Shutterstock photo by Stratos Brilakis
AACC students said last week they support President Joe Biden’s plan for tuition-free community college.
During his first address to Congress on April 28, Biden pitched his American Families Plan, which asks Congress for $109 billion to make two years of community college free to students.
Students said free college would allow those who cannot afford to pay tuition to get an education.
“A reason that a lot of people our age don’t get an education is because they can’t afford it,” third-year business administration student Hannah Brown said. “I think it would definitely encourage more students to get their degree.”
Fourth-year transfer studies student Kyanna Arrington agreed.
“I think … one of the biggest obstacles that students face and their hesitation in applying for schools [is], ‘How can I afford this?’” Arrington said, “especially when you put other challenges on it, such as non-traditional students, working students, parents or first-generation students.”
Second-year computer science student Icram Doku said Biden’s idea “will help a lot of people. I think using tax money to help your own community … that’s a good use of tax money, so I am in full support of it.”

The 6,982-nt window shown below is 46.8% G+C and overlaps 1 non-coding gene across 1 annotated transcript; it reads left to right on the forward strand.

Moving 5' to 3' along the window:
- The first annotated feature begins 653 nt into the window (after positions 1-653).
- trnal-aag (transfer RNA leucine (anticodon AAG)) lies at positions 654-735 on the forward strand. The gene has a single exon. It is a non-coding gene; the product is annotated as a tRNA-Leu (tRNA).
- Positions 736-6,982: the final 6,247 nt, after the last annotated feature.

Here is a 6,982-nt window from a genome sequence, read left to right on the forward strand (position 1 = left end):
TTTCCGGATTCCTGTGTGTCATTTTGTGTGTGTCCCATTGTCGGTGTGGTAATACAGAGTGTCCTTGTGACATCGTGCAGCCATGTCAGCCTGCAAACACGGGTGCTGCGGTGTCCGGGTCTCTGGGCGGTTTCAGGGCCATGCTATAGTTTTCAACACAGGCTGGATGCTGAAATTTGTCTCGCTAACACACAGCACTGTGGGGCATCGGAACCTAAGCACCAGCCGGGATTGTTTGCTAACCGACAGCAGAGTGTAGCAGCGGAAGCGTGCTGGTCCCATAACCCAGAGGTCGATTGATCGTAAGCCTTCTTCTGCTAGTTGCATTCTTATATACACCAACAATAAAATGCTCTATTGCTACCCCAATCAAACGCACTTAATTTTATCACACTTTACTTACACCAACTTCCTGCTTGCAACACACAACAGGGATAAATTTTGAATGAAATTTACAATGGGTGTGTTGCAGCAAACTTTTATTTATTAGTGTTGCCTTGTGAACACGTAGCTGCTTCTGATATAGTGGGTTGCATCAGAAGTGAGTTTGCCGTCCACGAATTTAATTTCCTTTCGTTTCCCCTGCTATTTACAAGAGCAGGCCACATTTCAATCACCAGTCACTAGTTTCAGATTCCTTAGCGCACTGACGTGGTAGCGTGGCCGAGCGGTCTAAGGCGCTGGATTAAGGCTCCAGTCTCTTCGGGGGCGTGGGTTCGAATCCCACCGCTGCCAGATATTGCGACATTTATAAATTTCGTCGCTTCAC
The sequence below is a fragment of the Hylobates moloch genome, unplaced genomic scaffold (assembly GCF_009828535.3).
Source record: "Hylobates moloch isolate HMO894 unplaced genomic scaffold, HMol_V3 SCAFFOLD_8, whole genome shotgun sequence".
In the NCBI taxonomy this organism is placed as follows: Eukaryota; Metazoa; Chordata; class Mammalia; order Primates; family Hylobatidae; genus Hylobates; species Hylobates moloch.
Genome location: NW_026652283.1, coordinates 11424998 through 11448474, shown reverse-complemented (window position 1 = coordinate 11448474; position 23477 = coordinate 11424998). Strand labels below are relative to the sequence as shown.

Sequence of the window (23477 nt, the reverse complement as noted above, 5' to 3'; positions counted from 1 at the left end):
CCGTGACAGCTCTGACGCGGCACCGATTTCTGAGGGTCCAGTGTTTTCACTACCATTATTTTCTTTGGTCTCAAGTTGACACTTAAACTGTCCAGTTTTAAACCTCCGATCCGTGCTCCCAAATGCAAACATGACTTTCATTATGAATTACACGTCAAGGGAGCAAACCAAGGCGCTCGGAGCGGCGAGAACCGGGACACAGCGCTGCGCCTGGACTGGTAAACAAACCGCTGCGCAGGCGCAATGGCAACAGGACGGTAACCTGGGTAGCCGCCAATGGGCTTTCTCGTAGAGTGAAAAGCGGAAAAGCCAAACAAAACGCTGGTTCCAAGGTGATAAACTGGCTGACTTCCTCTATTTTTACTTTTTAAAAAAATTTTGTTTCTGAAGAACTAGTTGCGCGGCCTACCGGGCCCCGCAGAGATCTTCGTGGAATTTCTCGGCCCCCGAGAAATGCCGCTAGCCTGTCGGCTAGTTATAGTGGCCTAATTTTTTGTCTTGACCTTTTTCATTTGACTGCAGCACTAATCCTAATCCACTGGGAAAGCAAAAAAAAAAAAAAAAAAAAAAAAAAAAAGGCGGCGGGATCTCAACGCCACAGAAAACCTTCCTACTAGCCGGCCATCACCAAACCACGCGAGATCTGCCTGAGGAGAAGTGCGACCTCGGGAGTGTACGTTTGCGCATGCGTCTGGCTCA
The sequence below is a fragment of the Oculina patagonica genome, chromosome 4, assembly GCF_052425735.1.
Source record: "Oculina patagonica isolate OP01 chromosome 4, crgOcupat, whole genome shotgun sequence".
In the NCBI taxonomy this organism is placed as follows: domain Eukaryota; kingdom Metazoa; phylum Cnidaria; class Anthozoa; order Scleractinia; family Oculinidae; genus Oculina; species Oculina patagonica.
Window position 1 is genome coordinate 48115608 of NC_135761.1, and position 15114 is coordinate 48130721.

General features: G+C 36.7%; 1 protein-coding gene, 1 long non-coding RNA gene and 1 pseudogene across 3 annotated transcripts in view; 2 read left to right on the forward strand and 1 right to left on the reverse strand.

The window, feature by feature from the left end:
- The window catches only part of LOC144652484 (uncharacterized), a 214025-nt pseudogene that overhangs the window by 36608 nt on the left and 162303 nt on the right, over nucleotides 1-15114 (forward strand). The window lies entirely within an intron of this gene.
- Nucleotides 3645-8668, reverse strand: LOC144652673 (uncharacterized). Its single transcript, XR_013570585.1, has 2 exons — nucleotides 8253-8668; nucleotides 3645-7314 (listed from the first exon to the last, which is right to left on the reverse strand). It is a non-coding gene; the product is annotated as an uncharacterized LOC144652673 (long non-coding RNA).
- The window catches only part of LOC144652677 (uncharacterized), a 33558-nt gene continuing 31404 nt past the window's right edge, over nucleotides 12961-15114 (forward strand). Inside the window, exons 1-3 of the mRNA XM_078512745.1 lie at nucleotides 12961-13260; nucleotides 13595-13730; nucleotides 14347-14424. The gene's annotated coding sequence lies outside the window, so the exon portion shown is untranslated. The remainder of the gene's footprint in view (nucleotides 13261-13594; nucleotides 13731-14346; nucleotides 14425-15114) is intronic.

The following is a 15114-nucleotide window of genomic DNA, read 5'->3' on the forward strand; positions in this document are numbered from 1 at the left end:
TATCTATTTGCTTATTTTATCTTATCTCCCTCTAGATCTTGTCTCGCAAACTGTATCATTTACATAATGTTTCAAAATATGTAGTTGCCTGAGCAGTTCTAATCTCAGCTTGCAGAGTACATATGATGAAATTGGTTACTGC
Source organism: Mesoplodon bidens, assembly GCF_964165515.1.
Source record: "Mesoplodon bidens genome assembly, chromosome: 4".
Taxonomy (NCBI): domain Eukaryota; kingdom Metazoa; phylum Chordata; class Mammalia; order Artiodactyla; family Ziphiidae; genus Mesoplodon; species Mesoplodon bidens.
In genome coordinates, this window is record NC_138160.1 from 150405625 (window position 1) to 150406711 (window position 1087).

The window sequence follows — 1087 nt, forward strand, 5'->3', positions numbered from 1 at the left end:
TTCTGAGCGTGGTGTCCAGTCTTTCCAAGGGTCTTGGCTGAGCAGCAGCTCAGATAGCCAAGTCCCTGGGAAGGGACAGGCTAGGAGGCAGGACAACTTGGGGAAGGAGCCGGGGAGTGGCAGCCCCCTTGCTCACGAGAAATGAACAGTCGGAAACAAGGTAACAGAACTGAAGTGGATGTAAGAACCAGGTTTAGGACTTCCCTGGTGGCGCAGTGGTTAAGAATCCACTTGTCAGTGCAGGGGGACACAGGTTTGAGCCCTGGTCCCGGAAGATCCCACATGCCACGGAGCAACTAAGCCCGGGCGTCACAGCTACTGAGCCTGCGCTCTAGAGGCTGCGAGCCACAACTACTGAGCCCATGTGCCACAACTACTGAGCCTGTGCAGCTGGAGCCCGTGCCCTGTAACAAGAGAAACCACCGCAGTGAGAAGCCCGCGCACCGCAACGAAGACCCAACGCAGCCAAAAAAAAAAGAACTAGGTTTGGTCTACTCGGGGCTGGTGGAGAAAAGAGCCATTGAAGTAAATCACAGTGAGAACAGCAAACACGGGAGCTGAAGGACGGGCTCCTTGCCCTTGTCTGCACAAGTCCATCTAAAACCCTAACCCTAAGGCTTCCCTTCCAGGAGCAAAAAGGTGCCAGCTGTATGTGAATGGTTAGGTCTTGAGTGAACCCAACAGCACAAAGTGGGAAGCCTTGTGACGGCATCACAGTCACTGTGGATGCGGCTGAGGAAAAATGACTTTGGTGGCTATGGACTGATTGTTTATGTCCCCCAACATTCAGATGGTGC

Vice President for Learning Resources Management Melissa Beardmore pointed out that Congress has not yet approved the funding.
“There are always rules associated with” a presidential proposal, which could change once Congress works out the details, she said.
First-year marketing and advertising student Abigail Billovits-Hayes said she believes Congress will find a way to pay for the move to free community college.
“If other places in the world can get [free college] done, I feel like there’s definitely a way,” Billovits-Hayes said.
Not all students agreed that tuition-free community college is a good idea.
Third-year communications student Amber Nathan said she hopes Congress will kill Biden’s proposal.
“Free is not a thing,” Nathan said. “Nothing is free.”
She added: “You say that you’re offering free community college, but where is that money coming from? It’s coming from taxpayer dollars, which come from other parts of the economy. Then those parts of the economy are going to suffer. So offering things for free is really not a solution.”
Beardmore, who said she supports Biden’s idea, agreed that the money has to come from somewhere.
“Someone has to pay the tuition,” she said. “If it’s free to you as a student, someone’s paying for it. Where’s the funding coming from? I think that’s what Congress will be taking up and deciding what the funding streams are.”
Under Biden’s plan, about 5.5 million community college students would not have to pay tuition or fees.
The proposal also would increase the maximum amount of a Pell Grant to $1,400 and dedicate $39 billion to subsidize low-income students attending historically black four-year colleges.